to Mr. Evarts.
London, September 20, 1879. (Received October 2.)
Sir: I have the honor to ask your attention to a subject which seems to me of importance to the interests of the United States at the present time.
The general depression of trade and industry, and particularly the distress in the agricultural districts caused by a succession of short crops and the competition of foreign nations, have turned the attention of a class of people in this country who have not heretofore entertained such ideas to the advantage of emigrating to the United States. These persons are not day laborers, who desire to go to America chiefly for the reason that they can obtain better wages there than here. They are intelligent and well-informed persons of respectable position, and many of them in possession of a little money which they are willing to invest in the United States. All of them, however, are anxious to procure full and accurate information on the subject before taking the important step of abandoning their native country.
We have already received letters at this legation asking for such information, and particularly if we can furnish any pamphlets treating [Page 464] of stock-farming in Nebraska, Colorado, California, and Texas, and giving the cost of land, the nature of the soil and climate, and various other interesting details. We have been obliged to disappoint our correspondents by stating we had no such documents to communicate, and referring them to encyclopedias and other general sources of knowledge.
It is unnecessary to urge the importance of encouraging emigration of the character I have indicated, and for this purpose it seems to me desirable that the representatives of the United States in Europe should be furnished with the means to answer fully such questions as I have mentioned.
It is remarkable how ignorant even the educated classes in this country are of the geography, history, and the agricultural, industrial, and vital statistics of the United States, and how few books can be found here within the reach of persons intending to emigrate which will satisfy their reasonable curiosity in respect to the routes they should take after landing on the other side; the expense of traveling and house-building; the locality of unimproved lands; the cost and mode of purchase, and many other important points.
I am aware that this matter is already attracting attention in several States, and particularly in Texas, Missouri, Wisconsin, Florida, and Virginia, and that boards have been appointed and agencies established to promote emigration, and for that purpose to give information to parties intending to emigrate. But so far as I can ascertain, Texas is the only State thus represented in London, and I do not know how far that agency may be sanctioned by the State authorities.
It is possible also that several railway corporations are taking steps to bring their loans into market, and may have correspondents in Europe who may furnish such particulars as intending purchasers may desire to know.
But all such agencies, whether of States or corporations, and however honestly and efficiently conducted, will never command for their statements the same confidence which would be extended to the impartial and more comprehensive information which might be communicated under the authority of the general government.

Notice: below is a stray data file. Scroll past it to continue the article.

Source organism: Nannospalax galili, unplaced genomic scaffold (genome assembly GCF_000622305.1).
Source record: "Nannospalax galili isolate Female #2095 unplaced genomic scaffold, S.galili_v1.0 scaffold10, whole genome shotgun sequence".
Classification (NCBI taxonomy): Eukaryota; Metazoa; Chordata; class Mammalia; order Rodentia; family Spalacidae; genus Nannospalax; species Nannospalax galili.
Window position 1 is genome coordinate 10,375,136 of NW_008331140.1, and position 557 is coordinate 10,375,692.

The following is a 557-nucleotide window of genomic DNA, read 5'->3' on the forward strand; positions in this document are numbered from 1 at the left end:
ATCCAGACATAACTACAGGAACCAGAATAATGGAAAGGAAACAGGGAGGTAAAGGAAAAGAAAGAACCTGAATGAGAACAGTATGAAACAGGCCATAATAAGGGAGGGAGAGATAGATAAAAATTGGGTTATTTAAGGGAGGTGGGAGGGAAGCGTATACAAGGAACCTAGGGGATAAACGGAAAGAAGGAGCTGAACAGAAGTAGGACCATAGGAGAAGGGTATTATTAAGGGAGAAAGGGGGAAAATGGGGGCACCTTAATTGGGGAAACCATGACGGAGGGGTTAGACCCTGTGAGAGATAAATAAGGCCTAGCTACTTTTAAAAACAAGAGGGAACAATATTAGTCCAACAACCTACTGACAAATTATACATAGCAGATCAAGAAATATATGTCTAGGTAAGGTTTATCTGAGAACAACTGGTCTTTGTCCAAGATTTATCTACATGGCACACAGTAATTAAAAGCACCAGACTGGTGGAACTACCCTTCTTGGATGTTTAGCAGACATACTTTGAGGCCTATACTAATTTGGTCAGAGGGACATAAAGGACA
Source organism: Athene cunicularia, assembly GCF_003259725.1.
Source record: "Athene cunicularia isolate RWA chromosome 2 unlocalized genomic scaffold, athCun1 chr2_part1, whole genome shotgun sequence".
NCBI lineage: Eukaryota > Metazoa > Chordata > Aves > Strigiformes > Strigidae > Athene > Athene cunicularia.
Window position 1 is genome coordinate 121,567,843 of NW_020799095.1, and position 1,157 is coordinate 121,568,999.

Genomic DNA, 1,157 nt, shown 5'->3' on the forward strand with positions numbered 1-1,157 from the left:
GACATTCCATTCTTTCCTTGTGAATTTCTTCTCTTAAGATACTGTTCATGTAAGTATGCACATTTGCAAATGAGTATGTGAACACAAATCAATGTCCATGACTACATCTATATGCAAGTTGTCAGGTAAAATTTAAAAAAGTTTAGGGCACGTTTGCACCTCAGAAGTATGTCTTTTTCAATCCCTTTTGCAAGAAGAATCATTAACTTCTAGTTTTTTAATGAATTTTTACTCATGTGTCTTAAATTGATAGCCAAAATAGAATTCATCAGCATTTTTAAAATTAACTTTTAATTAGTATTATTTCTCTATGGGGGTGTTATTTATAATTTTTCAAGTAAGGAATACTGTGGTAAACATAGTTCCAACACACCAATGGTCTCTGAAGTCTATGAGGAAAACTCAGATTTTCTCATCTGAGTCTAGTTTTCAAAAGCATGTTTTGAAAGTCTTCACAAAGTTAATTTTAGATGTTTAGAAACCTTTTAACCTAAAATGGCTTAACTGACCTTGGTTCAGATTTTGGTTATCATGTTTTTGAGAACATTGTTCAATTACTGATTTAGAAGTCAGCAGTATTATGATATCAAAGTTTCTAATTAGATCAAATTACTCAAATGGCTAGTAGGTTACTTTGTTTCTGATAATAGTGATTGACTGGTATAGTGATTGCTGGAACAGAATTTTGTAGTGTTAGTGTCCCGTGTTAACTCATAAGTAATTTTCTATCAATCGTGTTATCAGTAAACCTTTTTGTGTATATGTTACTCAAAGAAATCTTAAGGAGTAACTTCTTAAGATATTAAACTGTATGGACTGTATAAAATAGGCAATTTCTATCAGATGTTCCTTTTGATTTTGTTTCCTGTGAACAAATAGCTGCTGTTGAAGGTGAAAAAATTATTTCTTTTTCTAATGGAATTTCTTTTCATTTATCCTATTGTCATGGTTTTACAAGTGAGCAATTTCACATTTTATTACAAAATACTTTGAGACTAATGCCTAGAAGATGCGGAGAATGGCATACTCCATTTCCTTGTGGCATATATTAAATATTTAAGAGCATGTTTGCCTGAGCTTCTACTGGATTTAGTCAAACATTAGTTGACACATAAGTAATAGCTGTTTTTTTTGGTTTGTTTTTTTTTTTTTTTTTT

It would be impossible here, in the absence of the necessary documents, to prepare such a description of the location and prices of lands, the character of the soil and productions, the laws of citizenship, descent, and taxation, the routes and cost of travel, and other particulars which would answer the purpose above set forth.
I venture therefore most respectfully to suggest that such a pamphlet should be prepared and printed under the authority of one of the departments of the general government, and numerous copies of it sent to our diplomatic and consular representatives abroad, for them to communicate the same to the public journals, and to parties desiring to emigrate to the United States. I am satisfied that such a publication would be welcomed by philanthropists here who are now occupied with the serious question of providing food for this vast population, a problem the difficulty of which will be diminished in proportion to the decrease of the number of mouths for which food is to be provided.
If I may be permitted to enumerate some of the points upon which, judging from the inquiries which have been made at this legation, such a pamphlet should touch, I should say that it ought to furnish, under the head of each State or Territory in which there are considerable bodies of unimproved lands, the following details:
- The amount of public lands, location of land offices, modes of purchase, nature of soil, and productions and cost.
- The lands belonging to the State and to railway corporations, with the same particulars as above.
- An outline of the laws of the particular State regulating citizenship and the rights of aliens, and the descent and distribution of property.
- An approximate statement of taxation.
- Religious and educational advantages, character of the climate, and sanitary statistics.
- The principal routes by which the lands may be reached and the markets found for the produce, an approximate statement of the prices which may be obtained, and also of the cost of provisions and labor, and the expense of traveling to such lands from the seaboard.
An inexpensive outline map should accompany each copy of this pamphlet showing in different colors the chief production of each region,, such as wheat, tobacco, cotton, and Indian corn, and giving also the leading lines of railway communication between the principal masses of the unimproved territory and the Atlantic ports.
Trusting that in the suggestions I have made above I may not be thought to have transcended my diplomatic duty,
I have, &c.,